Jason Gillespie has described former team-mate Richard Dawson’s arrival at Headingley as Yorkshire’s new second-team coach as the perfect appointment.

Former Ashes rivals Gillespie and Dawson played together for the White Rose in 2006 before the latter moved to Northampton-shire the following year and then Gloucestershire, where he finished his playing career and took up coaching.

Dawson was interviewed last week for the job and Yorkshire believe they have appointed one of English cricket’s brightest young coaching talents to their backroom staff.

“We believe Daws is going to complement us perfectly,” admitted first-team coach Gillespie.

“I’ve known him for a long time and he’s a really good man. We’re really excited as a club to have Daws on board. His coaching is on the up and we just believe he will really work well with our support staff and players.

“I think that his biggest strength is he’s going to challenge players and his fellow members of the support staff, which is really important. What he will bring is a real knowledge of our sport.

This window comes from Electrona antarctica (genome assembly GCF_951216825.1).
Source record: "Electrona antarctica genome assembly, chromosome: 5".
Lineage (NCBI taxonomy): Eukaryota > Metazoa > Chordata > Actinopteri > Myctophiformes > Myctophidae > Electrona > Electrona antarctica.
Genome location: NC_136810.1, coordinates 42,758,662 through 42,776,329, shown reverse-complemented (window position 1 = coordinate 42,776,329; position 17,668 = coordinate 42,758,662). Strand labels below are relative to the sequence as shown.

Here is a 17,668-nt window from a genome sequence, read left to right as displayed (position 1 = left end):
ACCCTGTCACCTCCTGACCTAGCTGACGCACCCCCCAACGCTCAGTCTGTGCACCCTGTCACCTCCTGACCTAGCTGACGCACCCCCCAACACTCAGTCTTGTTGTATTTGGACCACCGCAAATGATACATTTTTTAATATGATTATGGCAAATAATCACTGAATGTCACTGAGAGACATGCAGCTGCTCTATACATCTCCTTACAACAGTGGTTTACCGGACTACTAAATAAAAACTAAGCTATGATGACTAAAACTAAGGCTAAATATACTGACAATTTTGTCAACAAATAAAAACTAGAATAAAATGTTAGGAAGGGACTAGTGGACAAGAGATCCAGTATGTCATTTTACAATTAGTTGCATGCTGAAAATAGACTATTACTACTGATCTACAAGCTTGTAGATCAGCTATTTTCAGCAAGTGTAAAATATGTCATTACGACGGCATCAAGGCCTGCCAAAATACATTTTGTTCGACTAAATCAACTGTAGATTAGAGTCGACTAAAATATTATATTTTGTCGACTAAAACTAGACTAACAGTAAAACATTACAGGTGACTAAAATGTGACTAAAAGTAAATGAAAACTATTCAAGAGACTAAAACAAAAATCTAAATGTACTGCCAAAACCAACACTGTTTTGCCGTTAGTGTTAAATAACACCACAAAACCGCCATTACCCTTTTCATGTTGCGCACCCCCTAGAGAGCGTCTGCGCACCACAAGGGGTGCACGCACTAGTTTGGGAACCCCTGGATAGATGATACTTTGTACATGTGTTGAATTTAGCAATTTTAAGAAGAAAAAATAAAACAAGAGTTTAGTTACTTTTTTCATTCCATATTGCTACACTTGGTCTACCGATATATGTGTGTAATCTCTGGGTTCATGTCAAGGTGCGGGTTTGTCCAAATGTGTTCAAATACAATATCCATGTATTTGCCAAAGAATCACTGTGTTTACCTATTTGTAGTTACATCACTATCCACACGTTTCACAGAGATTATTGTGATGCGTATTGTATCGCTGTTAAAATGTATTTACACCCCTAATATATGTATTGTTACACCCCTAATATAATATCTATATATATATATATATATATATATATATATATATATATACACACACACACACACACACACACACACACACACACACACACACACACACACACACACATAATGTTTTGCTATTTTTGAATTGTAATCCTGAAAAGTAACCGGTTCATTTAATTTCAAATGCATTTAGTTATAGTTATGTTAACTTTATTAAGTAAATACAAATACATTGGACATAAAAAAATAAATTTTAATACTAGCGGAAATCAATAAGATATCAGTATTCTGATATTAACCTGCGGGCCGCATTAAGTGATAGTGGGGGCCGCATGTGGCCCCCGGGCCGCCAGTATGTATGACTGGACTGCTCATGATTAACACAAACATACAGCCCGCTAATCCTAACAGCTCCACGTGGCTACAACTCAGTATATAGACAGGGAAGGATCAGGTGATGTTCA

“He’s got his background in spin bowling but he’s done a lot of work with seam bowlers and batsmen in his various roles so far.

“He knows our club inside out. He was a former captain of Yorkshire.

“I think our players will be very excited to work with someone of his calibre.”

Although Dawson – who played for Undercliffe in the Bradford League – will work primarily with the second team, he will also be involved with the first team, particularly in one-day cricket, which was something Paul Farbrace did regularly before leaving for Sri Lanka.

“Daws has had some experience coaching at junior level with England, at under-17s and under-19s, he’s also done some work at Gloucester.

He’s been one-day coach there in 40-over cricket and T20, setting up gameplans and researching opposition,” continued Gillespie.

“I think the experience he’s had at county level will be fantastic for us.”

With Yorkshire’s strong reputation for producing young players, a number of people have described the second-team coach’s role as one of the top jobs in county cricket, something which was reflected in the number of applicants.

And Gillespie added: “The second-team role is a challenging one because you have players at all different stages of their careers.

“To be able to bring them all together as one unit to play a positive brand of cricket means it’s an exciting role.”